I upgraded to a 5G-capable iPhone model a few years ago, but decided to keep using 4G LTE rather than pay extra for 5G service. A few weeks later, I discovered Verizon had removed tethering support on my plan, essentially forcing an upgrade if I wanted to keep using that feature. From that point on, my in-home and office service and battery life were noticeably worse with 5G enabled. Calls would drop, data was slow, and I’d be lucky to get half a day of regular use before needing to recharge—likely due to the poor signal penetration into my home.
Eventually, I turned on WiFi calling as a workaround to maintain basic phone functionality without relying solely on the flakey mobile data connection. Over time, Apple has improved power optimization on newer models, so it is no longer as big a drain on battery life, but service in buildings still feels worse.
The 5G experience has disappointed me in other ways too. I travel frequently, and hotel WiFi is often so poor that I’ll use my phone’s data instead as a backup. Like clockwork, by day two, my service gets throttled to the point my device is unusable until the next billing cycle, but isn’t this supposed to be the promise of 5G? Yet these same companies suggest I ditch fiber or cable for in-home 5G? No thanks.
To me, 5G feels like a joke and a money grab since launch. If network providers truly want mainstream adoption, then become a “dumb pipe”—let customers connect any device they want under a single service plan, like plugging a phone line into your home. The early Internet boom happened because people could experiment freely on phone networks. Today, artificial limits on approved hardware and uses only restrain innovation.
So, let’s cut to the chase. Google’s AI releases have been, well, a bit disappointing. Many thought they had cooked up something close to sentient AI, given all the data they’ve gulped up for Google Search. It set them up to be the ones to watch for a groundbreaking AI moment. But honestly, Bart hasn’t quite been living up to the hype—at least when sized up to the competition.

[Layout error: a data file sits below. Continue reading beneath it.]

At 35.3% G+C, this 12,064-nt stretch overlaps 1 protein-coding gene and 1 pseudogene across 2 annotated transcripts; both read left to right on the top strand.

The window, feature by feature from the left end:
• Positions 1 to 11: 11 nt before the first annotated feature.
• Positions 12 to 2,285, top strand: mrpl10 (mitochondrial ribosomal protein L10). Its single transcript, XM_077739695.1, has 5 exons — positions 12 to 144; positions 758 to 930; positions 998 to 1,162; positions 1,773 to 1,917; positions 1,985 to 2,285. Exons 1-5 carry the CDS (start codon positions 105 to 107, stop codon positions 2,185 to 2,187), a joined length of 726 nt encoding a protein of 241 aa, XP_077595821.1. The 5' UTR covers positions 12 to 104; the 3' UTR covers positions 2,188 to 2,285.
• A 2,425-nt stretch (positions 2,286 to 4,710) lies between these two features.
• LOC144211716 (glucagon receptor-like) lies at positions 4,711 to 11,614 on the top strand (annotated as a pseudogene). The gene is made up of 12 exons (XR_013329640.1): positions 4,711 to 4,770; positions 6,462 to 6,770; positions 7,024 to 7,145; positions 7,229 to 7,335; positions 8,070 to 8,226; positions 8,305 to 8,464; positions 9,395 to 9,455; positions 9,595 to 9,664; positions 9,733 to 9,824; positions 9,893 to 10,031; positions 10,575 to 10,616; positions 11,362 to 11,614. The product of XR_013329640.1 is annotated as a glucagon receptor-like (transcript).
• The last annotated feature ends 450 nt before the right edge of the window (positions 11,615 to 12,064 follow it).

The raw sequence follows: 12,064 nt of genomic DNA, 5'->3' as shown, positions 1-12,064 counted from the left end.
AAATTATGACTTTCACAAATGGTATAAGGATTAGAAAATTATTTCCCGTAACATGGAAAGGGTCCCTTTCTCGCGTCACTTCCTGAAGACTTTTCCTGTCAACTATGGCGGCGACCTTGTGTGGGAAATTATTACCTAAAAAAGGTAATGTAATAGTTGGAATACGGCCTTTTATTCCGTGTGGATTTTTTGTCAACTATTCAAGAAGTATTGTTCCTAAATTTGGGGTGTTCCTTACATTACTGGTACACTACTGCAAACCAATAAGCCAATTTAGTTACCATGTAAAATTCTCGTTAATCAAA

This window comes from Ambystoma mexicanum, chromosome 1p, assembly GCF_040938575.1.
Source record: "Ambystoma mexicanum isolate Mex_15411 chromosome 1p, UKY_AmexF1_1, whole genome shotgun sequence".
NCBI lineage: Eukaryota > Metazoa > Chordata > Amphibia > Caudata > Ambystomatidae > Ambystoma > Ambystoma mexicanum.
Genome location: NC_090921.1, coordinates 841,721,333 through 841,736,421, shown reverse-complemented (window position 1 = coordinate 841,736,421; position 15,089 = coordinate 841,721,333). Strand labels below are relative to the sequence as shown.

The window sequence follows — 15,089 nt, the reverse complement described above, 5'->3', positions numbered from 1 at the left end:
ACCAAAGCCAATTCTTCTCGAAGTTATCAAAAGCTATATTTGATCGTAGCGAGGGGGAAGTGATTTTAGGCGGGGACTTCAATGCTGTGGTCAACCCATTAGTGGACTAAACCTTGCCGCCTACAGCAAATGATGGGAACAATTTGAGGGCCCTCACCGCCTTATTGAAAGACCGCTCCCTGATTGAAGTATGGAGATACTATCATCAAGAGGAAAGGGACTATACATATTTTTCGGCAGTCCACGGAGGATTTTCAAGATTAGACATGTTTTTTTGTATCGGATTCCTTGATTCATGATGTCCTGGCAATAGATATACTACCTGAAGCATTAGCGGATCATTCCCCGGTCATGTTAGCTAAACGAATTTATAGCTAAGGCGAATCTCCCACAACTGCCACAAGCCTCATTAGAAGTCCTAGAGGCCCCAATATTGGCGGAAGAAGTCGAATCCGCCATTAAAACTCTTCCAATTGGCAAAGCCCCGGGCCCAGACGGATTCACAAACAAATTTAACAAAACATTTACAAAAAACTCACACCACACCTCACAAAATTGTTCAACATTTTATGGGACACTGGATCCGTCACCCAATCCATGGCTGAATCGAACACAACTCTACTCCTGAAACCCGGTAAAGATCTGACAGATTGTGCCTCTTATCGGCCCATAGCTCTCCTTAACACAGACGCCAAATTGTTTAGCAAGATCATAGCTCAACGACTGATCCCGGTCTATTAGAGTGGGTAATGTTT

We’ve all been on our tiptoes for ‘Gemini,’ which has been hailed as the big breakthrough we’ve all been waiting for. Yet whispers of delay have been circulating. Then, out of nowhere, Google rolls out a preview of what has been in the works, and it’s a reminder that they’re in the AI game for the long haul, not just for quick wins.
Watch the video. For me, the real gem is what appears to be a multi-model design where several models play in tandem, stitching together responses with a common thread of understanding. It mirrors how we humans integrate our senses—sight, scent, hearing, touch, and taste—to form a singular, cohesive output.
I’m looking forward to seeing how ‘Gemeni boosts what we get out of Bart and how it shows up in the model garden for GCP (Google Cloud Platform).
I thought personalized chatbots would be the biggest drop from Meta, but they also released an image generator named Imagine that rivals OpenAI’s DALL-E and other image generation AI tools like Midjourney and Stable Diffusion. I may be in NYC vs. Mars, but it does a pretty darn good job, check it out.
Meta’s showing everyone it’s got some serious AI muscle with genuinely interactive chatbots, all building on Meta’s AI models like Llama and EMU for video editing. Now, the much-anticipated Meta AI characters have arrived, complete with unique personalities, ready for a chit-chat about anything that’s on your mind.
But hold onto your hats, because here’s the wild part: